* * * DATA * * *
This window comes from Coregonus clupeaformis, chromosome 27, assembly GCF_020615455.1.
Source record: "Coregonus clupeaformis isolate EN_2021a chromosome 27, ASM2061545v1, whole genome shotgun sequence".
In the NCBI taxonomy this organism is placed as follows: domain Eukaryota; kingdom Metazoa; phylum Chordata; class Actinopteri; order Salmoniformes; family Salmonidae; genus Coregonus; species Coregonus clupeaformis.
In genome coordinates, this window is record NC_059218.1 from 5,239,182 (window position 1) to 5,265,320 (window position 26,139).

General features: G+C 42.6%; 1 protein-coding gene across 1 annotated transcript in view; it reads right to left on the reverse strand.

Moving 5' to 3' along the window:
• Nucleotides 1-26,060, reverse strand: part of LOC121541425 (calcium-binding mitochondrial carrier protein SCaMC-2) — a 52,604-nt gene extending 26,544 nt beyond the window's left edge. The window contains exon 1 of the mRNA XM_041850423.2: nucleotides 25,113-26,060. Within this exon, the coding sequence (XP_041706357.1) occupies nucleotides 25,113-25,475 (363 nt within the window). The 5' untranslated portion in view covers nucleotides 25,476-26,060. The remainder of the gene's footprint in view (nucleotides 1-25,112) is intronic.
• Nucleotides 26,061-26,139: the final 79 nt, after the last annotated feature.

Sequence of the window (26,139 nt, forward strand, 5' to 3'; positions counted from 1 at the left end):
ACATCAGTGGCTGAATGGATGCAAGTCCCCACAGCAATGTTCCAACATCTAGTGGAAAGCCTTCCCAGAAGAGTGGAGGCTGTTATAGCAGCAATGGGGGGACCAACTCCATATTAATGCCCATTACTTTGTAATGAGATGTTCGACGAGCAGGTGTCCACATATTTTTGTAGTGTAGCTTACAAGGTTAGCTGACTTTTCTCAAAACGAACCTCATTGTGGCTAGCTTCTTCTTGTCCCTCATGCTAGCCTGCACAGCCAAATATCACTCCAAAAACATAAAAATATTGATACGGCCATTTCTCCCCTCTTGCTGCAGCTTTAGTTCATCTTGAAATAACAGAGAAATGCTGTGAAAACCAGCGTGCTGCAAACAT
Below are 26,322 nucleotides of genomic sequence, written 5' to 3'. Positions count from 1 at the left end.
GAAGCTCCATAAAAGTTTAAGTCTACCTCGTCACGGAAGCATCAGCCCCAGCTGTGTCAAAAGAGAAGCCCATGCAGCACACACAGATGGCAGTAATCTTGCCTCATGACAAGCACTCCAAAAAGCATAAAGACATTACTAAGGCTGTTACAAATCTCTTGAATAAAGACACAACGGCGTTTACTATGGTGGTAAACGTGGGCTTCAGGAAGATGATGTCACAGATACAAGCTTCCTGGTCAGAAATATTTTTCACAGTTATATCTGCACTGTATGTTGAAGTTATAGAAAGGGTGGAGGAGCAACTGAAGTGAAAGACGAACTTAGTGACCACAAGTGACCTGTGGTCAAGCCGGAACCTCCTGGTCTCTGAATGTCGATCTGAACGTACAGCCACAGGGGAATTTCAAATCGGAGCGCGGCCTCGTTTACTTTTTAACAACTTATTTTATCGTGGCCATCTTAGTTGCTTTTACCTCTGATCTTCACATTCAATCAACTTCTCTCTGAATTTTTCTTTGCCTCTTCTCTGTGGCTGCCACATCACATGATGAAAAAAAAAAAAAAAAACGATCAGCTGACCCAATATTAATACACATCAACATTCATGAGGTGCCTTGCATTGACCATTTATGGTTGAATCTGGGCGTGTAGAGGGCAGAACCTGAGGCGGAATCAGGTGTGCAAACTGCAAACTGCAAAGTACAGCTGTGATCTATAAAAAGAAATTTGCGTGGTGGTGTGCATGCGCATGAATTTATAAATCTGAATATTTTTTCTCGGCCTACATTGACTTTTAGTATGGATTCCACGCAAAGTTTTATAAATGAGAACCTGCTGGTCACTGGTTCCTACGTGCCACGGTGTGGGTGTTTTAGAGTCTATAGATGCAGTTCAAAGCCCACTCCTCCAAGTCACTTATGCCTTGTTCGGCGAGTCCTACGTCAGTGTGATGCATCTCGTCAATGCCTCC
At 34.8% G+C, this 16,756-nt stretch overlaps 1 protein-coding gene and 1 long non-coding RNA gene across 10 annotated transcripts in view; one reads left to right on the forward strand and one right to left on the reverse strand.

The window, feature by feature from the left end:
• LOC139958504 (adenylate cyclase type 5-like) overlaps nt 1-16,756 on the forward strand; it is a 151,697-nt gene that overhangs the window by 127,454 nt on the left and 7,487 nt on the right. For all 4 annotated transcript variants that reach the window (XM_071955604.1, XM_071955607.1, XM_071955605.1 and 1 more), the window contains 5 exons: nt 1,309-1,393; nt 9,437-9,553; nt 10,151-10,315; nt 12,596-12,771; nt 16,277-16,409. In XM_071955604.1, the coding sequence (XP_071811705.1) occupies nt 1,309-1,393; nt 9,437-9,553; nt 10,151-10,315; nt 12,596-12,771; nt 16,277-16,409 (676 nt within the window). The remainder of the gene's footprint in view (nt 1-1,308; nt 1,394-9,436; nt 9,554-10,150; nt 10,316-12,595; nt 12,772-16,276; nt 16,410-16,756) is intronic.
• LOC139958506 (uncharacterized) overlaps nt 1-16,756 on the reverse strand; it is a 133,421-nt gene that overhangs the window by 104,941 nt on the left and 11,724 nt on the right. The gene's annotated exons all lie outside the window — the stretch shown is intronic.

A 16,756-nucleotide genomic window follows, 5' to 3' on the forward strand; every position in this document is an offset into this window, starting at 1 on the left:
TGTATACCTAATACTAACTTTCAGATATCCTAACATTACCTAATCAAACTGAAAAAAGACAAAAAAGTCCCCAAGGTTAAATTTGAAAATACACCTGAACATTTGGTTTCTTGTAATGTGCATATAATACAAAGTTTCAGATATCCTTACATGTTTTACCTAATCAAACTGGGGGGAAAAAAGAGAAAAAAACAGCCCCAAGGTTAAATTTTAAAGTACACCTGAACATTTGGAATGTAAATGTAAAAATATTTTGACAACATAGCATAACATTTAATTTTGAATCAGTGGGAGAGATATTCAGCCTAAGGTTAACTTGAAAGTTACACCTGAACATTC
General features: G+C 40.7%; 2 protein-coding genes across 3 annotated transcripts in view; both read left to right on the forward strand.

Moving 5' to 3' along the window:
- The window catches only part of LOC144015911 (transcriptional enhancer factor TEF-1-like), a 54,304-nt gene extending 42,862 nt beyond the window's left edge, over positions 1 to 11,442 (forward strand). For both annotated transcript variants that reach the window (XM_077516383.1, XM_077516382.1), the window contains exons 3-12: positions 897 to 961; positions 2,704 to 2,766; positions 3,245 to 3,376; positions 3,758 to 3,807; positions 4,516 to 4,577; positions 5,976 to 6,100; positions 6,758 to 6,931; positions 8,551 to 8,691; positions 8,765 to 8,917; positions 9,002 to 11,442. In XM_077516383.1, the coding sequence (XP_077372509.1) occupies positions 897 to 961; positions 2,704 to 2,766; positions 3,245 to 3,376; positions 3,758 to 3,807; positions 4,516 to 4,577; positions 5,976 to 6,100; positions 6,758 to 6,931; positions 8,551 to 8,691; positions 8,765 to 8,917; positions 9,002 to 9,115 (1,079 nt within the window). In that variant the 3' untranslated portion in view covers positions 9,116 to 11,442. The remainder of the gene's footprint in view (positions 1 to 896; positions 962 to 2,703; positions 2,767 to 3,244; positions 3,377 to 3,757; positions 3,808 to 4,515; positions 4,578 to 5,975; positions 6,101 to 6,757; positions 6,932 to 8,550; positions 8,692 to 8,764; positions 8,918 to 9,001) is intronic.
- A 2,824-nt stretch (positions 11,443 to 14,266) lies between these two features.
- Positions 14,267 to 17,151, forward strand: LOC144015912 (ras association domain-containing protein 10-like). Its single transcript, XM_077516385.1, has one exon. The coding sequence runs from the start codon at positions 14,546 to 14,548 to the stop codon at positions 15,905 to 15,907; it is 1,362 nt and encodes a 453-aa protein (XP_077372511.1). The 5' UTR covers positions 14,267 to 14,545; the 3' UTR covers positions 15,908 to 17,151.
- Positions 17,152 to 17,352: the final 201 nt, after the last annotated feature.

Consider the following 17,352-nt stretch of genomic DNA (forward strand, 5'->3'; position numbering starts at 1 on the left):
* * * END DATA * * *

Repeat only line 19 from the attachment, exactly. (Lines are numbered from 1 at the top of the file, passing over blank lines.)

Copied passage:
General features: G+C 40.7%; 2 protein-coding genes across 3 annotated transcripts in view; both read left to right on the forward strand.